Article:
Banking Union Speeches

From today’s IIEA event:

26 replies on “Banking Union Speeches”

two very intersting elements
PH : “If I have conveyed a picture in which a handful of large multinational players actively caters to the larger firms and to those requiring more sophisticated financial services, alongside a handful of nationally controlled banks focusing mainly on delivering to the needs of the middle-market, while several dozen mutually-owned community banks are operating at county or large enterprise level, then this was my intention. ”

So the MNC sector will get further isolated from the rest of the country. PH paints a balkanisation of banking picture throughout this piece.

And, coming on the day that the Three Bears of Irish Banking produced their latest epistles on how hot/cold they are, Minister Noonan
“The toolkit underpinning the Single Resolution Mechanism is provided for in the bank recovery and resolution proposal (BRR) which was agreed last June in Council under the Irish Presidency. The proposal provides a common framework of rules and powers to help EU countries manage arrangements to deal with failing banks at national level as well as cross-border banks, whilst preserving essential bank operations and minimising taxpayers’ exposure to losses.

There are three pillars to the BRR framework to facilitate a range of appropriate actions by authorities: –
Preparatory and preventative measures including reinforced supervision and robust recovery and resolution planning for major institutions;
Early intervention which would include supervisory powers, implementing recovery plans and appointing a special manager; and
Resolution tools including sale of business, bridge bank and asset separation tools and also the use of bail-in mechanisms.”
So Bail-in is here to stay. And thats our legacy to the banking world.

Brian, bail-in was always there – remember BCCI, British & Commonwealth Bank etc.

The Irish, in bailing out Anglo, PTSB, AIB etc and blue-tacking a State Guarantee to everything they could think of, had a go at leaving a legacy of risk-free banking.

I attended the first half of the conference. The main vibe I got was consolidation is a) inevitable and b) desirable. The cost of fragmentation on SME’s in particular is very damaging to the real economy. (Alan Ahearne and Pat McArdle were strong on this point).

Also, on SRM, there’s a lot to be agreed upon; these stress test to get through, and that’s still before the fund has a chance to build up. In other words, parent governments still on the hook, at the very least, to god knows what conditions from EFSF. Next year going to be fun.


‘… a legacy of risk-free banking.’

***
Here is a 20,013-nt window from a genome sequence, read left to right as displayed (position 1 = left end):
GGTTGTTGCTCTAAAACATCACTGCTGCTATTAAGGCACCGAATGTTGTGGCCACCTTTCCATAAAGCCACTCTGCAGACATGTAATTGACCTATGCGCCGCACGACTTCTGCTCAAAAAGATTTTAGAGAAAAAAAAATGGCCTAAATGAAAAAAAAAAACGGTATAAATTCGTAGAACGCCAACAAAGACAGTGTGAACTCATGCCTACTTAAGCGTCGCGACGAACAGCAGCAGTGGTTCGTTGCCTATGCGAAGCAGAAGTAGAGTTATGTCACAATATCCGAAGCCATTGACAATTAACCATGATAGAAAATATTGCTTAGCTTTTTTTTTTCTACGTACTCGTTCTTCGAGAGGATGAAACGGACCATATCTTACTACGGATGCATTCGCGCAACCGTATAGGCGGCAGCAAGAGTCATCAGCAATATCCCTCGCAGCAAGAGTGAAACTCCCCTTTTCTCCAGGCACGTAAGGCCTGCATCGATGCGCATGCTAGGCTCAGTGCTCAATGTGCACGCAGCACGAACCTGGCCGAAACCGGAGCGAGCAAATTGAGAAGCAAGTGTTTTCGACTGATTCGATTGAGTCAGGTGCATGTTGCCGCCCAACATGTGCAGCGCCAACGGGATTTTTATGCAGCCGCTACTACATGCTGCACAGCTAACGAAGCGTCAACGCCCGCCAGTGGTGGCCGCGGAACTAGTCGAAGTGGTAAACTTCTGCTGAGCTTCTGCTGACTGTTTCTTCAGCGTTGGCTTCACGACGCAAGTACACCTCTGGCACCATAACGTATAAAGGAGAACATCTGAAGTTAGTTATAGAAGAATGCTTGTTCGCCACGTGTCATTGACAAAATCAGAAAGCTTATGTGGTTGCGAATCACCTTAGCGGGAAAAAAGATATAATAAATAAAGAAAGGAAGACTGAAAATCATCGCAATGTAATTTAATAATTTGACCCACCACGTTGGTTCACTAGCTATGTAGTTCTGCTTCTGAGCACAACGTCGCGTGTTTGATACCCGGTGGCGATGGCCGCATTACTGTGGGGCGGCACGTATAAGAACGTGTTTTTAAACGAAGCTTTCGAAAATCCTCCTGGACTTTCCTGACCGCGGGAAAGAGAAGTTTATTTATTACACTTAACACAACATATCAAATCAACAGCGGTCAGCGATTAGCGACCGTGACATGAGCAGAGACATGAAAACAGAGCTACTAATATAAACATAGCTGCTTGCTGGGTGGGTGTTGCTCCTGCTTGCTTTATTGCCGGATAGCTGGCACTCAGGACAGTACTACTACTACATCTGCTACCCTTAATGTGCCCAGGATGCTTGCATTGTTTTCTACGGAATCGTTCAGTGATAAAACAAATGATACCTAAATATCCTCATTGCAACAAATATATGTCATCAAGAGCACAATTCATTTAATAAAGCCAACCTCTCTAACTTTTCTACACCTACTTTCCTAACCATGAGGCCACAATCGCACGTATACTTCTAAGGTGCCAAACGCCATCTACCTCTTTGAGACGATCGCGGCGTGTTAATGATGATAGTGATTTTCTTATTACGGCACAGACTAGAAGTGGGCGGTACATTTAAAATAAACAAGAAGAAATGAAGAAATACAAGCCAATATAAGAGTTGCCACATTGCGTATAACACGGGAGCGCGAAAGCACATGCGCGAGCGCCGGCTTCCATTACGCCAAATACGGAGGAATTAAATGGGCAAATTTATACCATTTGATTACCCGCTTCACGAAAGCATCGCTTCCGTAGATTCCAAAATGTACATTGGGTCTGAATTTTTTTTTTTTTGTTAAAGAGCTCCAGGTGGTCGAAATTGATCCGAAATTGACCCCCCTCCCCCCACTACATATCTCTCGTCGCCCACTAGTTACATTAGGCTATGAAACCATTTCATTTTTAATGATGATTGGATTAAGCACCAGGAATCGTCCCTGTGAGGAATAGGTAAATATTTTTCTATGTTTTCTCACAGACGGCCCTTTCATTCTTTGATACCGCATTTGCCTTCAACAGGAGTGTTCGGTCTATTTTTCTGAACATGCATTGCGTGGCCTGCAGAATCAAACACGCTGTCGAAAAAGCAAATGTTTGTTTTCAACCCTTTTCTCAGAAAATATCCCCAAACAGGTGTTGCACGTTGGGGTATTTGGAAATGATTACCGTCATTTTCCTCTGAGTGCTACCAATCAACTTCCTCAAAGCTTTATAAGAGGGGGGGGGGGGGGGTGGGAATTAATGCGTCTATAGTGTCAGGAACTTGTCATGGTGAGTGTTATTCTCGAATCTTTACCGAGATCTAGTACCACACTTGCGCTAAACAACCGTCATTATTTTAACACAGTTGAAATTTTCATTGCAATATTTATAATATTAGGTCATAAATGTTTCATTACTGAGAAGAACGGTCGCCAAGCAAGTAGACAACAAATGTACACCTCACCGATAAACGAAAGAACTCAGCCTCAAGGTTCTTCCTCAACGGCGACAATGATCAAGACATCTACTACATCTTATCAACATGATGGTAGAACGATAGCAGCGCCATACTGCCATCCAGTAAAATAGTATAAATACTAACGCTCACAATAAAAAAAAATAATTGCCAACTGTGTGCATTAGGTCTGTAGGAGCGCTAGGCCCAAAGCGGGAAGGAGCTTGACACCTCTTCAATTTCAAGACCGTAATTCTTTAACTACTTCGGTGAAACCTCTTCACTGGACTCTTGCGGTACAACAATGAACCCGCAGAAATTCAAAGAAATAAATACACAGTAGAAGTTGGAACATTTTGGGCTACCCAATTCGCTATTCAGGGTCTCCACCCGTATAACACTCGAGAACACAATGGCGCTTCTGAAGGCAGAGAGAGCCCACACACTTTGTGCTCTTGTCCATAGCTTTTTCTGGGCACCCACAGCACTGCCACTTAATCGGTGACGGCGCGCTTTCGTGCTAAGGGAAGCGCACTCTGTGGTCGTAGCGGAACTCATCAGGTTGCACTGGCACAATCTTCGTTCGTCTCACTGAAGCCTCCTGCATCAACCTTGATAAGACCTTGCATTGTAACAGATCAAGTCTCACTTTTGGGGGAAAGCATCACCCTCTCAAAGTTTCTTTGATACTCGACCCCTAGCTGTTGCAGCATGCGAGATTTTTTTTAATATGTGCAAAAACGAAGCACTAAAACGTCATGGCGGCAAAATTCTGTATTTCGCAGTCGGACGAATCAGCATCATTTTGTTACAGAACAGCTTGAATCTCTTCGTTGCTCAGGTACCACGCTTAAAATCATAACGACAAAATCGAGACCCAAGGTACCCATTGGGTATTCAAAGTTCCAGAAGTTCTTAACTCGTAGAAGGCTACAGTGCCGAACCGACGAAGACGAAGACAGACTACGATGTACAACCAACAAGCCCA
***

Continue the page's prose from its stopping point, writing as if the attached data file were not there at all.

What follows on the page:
Lovely turn of phrase that!

And the fools, the fools, are assuming this odious risk.

Really losing the plot:

Purity Pride: Germany Wants World Heritage Status for Its Beer
By David Crossland

Germany’s brewers are so proud of their 500-year-old beer purity law, which states that it must consist only of water, malt, hops and yeast, that they want it inscribed in UNESCO’s World Heritage list — alongside the pyramids, the Taj Mahal and Flamenco dancing.

Banking union is the final ace in the hole to spread PIIGS contagion into Germany and France etc. and flatten Europe economically so it can be bought up by mega-bank backed China.

The Central Bank of Ireland seems to be losing an awful lot of staff at all levels since the Governor volunteered them for all the Haddington Road cuts.

Hopefully the Central Bank won’t collapse altogether before banking union is implemented!

21? They obviously didn’t look at the constant low level corruption in Ireland e.g. the school teacher job being given to the daughter of a friend, the political candidate meetings being packed with family newly joined the party that week, etc. etc. Or does that sort of thing not pass as ‘corruption’ these days?

Of course, you won’t find a trace of corruption in Irish banking….

Austerity Here We Go Again

03/12/2013 by Simon Wren-Lewis

1) Government embarks on austerity, to try and maintain the confidence of the bond markets. We must preserve the AAA rating for our government’s debt, says the finance minister.

2) Austerity reduces demand, helping create flat or negative growth.

3) As a result, deficit targets keep being missed. Additional austerity is imposed, and growth declines again.

4) Country loses its AAA rating, and the credit rating agency gives concerns about poor growth as an important factor for the downgrade.

5) This confirms our fears, says the finance minister. We must redouble our efforts to reduce our debt.

This will sound familiar to UK ears, but it is also what has just happened in the Netherlands.